Given the potential for accidents, it’s vital to take measures which keep escalators and moving walks in optimum working order. All new escalators and moving walkways must comply with The Supply of Machinery (Safety) Regulations 2008, which ensure only safe machinery is put into service in any premises. Further, section 9 of The Workplace (Health, Safety and Welfare) Regulations 1992 stipulates that escalators and moving walkways must "function safely; be equipped with any necessary safety devices [and] be fitted with one or more emergency stop controls.3"
There’s also a need for routine maintenance and thorough inspection. Owners of premises where escalators are in operation have a duty of care to ensure the machinery is properly maintained by a ‘Competent Person’; that it is regularly inspected (normally every six months); and that any identified defects are rectified as soon as possible. In the case of a serious defect, the escalator or moving walk should be removed from operation immediately. Company owners can face penalties where this is not followed. This was demonstrated in 2015 when the managing agent for a Nottingham shopping centre was fined £125,000 for a health and safety breach. A faulty escalator with a missing section had caused a man irreparably to damage his big toe4. The managing agent admitted failure in properly maintaining the machinery.
A ‘Competent Person’ is identified as someone with the necessary skills, qualifications and experience to identify existing and predictable defects related to the machinery being inspected. They must determine whether the equipment is fit for continued use, up to the next inspection.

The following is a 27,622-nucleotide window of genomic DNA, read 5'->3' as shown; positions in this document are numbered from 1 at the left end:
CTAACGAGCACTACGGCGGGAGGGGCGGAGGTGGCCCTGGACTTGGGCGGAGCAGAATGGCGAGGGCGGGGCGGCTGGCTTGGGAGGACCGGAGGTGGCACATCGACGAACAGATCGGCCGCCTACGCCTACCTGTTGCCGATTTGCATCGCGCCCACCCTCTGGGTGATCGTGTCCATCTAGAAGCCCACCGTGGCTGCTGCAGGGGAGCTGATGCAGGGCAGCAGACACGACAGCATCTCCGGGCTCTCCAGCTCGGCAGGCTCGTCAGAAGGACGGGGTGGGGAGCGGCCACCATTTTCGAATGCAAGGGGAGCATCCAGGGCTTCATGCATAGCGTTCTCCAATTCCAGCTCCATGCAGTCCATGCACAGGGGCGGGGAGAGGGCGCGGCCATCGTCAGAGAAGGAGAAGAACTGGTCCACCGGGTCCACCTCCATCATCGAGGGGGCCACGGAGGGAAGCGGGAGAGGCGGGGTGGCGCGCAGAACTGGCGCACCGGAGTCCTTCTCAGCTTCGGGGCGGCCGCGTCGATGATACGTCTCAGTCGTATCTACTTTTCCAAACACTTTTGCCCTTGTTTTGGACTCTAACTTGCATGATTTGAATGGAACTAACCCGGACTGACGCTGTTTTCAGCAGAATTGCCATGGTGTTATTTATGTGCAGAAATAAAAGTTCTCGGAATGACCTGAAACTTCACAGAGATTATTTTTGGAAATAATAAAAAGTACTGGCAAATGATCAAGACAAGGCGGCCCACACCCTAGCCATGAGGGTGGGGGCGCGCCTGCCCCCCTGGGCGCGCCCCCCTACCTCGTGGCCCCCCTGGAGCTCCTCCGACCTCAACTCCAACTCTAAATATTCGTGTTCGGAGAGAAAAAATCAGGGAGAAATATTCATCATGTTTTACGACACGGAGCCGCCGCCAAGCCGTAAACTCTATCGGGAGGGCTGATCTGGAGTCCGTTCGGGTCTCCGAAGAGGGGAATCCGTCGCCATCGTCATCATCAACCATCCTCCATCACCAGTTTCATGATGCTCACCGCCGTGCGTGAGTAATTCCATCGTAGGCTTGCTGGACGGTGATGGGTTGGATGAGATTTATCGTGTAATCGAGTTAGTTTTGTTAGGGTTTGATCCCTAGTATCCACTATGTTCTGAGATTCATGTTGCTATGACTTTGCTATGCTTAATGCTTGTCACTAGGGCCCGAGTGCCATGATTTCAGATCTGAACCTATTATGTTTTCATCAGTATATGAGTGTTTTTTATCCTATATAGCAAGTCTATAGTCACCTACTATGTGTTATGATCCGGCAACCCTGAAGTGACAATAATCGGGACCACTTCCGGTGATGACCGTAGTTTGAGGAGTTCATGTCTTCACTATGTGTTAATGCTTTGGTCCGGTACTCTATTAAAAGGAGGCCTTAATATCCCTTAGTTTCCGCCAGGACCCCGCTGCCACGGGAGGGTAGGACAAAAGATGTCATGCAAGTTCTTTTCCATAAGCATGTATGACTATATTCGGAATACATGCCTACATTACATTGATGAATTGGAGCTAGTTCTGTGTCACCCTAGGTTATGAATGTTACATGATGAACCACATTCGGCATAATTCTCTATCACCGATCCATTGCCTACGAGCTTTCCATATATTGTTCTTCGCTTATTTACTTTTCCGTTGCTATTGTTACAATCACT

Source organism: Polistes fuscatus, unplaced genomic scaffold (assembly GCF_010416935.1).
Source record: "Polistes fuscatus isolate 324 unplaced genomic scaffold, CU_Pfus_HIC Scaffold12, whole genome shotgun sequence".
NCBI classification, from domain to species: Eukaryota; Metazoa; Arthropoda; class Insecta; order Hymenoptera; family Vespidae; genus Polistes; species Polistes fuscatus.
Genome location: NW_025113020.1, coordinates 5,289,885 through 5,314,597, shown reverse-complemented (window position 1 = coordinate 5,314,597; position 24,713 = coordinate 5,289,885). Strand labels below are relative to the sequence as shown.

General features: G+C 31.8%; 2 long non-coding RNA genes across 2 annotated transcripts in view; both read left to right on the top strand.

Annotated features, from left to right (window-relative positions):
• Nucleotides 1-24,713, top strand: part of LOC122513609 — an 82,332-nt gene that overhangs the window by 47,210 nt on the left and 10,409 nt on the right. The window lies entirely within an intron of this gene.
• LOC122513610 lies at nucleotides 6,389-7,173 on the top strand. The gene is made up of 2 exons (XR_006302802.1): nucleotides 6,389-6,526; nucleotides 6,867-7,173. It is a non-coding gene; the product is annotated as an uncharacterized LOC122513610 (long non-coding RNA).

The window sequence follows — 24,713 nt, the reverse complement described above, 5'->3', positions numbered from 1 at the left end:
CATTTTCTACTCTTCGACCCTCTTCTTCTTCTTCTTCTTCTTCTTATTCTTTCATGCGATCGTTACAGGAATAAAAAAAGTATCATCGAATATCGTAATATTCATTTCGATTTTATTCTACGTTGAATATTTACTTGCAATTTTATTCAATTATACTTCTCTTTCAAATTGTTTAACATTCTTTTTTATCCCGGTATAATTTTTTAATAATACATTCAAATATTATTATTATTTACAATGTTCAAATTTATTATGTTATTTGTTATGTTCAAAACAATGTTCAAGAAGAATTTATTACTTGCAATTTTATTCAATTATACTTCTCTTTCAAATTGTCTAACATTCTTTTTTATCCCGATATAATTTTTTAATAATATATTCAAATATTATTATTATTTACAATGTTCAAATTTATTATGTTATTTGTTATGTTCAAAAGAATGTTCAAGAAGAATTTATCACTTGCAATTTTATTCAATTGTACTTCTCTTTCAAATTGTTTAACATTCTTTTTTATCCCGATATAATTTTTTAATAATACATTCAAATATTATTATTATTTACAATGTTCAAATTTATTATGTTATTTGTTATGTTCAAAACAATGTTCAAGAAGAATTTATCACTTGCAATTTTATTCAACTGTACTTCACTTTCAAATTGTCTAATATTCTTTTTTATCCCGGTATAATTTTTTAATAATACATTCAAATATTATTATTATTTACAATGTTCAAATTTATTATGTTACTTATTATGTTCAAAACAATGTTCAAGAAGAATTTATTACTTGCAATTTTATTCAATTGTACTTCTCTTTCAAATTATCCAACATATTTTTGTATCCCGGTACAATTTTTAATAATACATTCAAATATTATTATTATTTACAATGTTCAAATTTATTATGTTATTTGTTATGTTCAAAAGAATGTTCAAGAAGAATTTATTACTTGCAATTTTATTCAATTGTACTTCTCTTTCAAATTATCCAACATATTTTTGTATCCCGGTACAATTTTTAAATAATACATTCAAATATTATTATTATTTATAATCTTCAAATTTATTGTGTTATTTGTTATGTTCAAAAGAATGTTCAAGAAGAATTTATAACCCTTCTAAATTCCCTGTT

Escalators installed in the workplace are subject to a number of regulations, including the Management of Health & Safety at Work Regulations and the Provision & Use of Work Equipment Regulations (PUWER). Any business owner must meet obligations which require them to keep up to date with any changes in legislation, standards and codes of practice which might affect their escalator. The Safety Assessment Federation (SAFed) has also published guidelines for the safe operation of escalators and moving walks.
The future of escalators
Despite having retained a similar design for 125 years, there have been on-going attempts to innovate around the basic escalator model. Some blueprints claim to address health and safety issues whilst others seem purely to be experiments in the weird and wonderful. In 1993, a spiral escalator was discovered under rubble at Holloway Road station in the London Underground5; since then a Shanghai shopping mall installed seven-story spiral escalators, built by Mitsubishi of Japan.
Efforts have even been made in the area of sanitation. Electronics company LG has created an escalator accessory, the ‘Handrail UV Sterilizer”, which is installed on the front of the handrail and sends benign UV rays to kill germs. And Rombout Labs has ‘gone a step further’ with its invention of the ‘Vertiwalk’ – a ‘smart staircase’ method of transporting humans between floors without the need for a power supply.
Whatever the future of escalators and moving walkways may be, it’s clear that company and business owners must continue to ensure they keep in step with health and safety requirements, to minimise risk and reduce the chance of injury.
For information and guidance on risk management relating to the maintenance and operation of machinery, visit: allianz.co.uk/riskmanagement
Allianz Engineering Inspection Services is accredited by the United Kingdom Accreditation Service (UKAS), and offers engineering assessment and inspection services. Visit: allianzengineering.co.uk